Thursday, June 27, 2013

Show me the market by Terry Burns

People come up at conference interviews and tell me their book is truly unique, that there is nothing like it on the market.

Know what a publisher hears when we say that? “There’s no market for this book.”

The role of comparables in a proposal is to do just that, to show what we feel the market for the book is by saying the books we are referring to are aimed at the same readers we are writing for, and those books are selling. They serve to define and quantify the market.

So what if we do have a project that is really unique? What if we are blazing new ground?

If that is the case, we have to not only sell a publisher on the project, but we have to show them the market. We need a marketing plan that identifies the people we think will be consumers of the book, show that we have the means (or can show the publisher the contact points) to contact those readers to sell them the project.

The more unique a project is the more likely a pitch is to garner the dreaded line, “I don’t see how I could sell that.” I believe the right response is to lay the problem right on the table with a publisher and say we know the problem with a unique submission is to define the market more than with other submissions. Then I would go on to show the markets I felt were appropriate and my plan for selling to them.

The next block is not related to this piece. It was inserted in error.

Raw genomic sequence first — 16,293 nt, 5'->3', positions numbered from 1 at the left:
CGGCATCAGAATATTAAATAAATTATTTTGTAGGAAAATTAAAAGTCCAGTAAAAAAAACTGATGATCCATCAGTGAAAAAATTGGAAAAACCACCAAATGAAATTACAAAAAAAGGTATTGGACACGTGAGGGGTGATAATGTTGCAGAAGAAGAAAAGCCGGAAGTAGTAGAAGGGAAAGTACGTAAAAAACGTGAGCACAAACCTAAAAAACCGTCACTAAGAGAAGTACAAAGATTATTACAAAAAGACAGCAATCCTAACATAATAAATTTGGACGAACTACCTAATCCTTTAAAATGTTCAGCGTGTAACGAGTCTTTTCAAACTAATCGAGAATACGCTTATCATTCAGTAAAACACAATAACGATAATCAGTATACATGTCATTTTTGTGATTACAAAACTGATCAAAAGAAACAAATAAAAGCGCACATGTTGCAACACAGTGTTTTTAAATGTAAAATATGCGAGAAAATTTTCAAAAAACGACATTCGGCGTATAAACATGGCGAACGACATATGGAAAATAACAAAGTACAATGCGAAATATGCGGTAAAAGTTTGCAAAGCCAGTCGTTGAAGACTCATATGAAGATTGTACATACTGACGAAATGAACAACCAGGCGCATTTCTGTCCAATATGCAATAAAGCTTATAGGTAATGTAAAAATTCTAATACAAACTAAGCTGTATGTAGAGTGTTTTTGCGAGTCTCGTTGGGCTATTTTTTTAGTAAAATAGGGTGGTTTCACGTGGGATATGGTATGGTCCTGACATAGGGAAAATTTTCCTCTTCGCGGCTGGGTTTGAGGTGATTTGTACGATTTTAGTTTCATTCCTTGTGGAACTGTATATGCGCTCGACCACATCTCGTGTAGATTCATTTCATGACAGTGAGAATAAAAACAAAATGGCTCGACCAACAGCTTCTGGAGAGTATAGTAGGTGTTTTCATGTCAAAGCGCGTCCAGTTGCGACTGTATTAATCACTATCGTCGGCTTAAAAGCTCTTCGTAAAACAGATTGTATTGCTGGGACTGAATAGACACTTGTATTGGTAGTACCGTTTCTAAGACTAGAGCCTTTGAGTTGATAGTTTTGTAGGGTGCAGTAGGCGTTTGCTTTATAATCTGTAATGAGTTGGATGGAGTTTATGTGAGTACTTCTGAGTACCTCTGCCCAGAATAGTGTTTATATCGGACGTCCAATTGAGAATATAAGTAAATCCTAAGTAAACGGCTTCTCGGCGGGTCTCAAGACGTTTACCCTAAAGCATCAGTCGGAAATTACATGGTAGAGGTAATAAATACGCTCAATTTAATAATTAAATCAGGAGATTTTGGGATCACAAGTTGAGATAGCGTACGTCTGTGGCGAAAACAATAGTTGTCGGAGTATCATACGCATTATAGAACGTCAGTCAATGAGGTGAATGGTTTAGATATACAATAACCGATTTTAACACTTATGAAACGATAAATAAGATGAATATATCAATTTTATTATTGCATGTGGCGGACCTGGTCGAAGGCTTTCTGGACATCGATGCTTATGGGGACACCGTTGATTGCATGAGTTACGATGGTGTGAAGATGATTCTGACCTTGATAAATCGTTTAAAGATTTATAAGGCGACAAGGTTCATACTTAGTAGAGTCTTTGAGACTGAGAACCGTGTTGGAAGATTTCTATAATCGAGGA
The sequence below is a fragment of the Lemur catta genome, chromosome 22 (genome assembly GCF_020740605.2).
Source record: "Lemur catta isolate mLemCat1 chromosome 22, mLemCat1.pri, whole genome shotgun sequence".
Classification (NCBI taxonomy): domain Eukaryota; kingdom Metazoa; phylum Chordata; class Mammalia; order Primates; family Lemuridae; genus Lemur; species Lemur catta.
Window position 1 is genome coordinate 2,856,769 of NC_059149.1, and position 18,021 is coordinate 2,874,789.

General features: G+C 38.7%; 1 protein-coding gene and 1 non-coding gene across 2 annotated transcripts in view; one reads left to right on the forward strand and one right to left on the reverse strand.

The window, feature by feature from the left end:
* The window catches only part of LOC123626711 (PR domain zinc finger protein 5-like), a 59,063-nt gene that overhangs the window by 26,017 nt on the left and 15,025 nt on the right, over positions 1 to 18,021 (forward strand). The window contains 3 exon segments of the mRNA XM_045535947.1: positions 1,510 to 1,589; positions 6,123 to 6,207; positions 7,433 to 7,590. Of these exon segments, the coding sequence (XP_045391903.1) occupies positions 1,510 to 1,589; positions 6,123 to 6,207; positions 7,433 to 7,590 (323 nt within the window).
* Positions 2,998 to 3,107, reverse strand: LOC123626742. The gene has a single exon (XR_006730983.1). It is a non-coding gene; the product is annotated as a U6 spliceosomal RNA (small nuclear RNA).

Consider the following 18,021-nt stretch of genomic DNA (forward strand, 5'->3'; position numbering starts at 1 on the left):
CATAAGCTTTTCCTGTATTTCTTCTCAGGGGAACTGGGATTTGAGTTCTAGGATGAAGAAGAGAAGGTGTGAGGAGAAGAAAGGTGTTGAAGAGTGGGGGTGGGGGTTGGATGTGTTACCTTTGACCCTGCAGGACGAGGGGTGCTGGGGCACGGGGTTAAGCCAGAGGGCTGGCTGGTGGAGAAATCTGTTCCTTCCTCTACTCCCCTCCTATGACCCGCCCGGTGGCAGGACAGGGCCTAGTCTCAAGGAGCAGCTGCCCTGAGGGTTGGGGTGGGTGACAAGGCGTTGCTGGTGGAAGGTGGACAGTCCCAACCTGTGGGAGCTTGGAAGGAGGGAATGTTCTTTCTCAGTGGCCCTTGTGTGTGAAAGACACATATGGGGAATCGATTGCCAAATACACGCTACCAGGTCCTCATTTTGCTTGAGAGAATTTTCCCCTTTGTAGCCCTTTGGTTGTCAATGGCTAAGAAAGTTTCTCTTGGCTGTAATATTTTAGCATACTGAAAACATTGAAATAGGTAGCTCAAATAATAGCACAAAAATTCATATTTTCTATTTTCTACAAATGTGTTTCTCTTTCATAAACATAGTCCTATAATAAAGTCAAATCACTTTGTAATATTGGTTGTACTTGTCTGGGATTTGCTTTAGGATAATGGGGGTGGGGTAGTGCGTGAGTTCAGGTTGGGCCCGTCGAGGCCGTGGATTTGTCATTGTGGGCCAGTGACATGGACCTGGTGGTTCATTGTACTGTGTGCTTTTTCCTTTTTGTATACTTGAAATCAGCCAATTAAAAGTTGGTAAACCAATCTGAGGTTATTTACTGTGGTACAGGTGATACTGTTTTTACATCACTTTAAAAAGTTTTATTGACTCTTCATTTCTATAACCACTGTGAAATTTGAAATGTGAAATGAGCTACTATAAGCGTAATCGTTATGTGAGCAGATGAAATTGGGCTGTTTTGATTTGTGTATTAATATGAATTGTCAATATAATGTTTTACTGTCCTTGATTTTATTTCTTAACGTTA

Our potential success in pitching a unique project hinges on our ability to accomplish this.


Andrea Cox said...

Hi Terry!

Hartline is a new agency for me, and I was thrilled to discover they've got a Texan on board! I'm from a tiny Texas town and am excited to get to know you through your blog articles and comments.

What do you suggest for finding books that are comparable to my own manuscript? I'm an avid reader but have trouble sufficiently comparing my own projects to others. Do I base the comparison on theme, characterization, or something else altogether? I would appreciate an agent's viewpoint on this.

Thanks for your time and an interesting article, Terry.

God bless you!

Linda Glaz said...

Good take on that, Terry. When we see a new genre take off, we know someone had to blaze the trail and some agent had to really believe in the project.

Audrey said...

Terry, thanks once again for giving me something new to think about. I thought that a unique story was always the goal to strive for. I now see the importance of being able to link the uniqueness to a potential market.

Terry Burns said...

Thank you for your comment, Andrea. Some agents may see it differently, but for me listing comparables is not about finding books that are like your book but books that are aimed at the same readers you believe will be interested in your project. It is about defining your readership, not comparing your writing to other authors. If I said I write like Steven King editors would think I was nuts (besides I don't anyway) but if I said I write for the people who READ Steven King, that would be acceptable

Andrea Cox said...

Terry, thanks for answering my question. It's very helpful and perfect timing, as I'm working on that section today.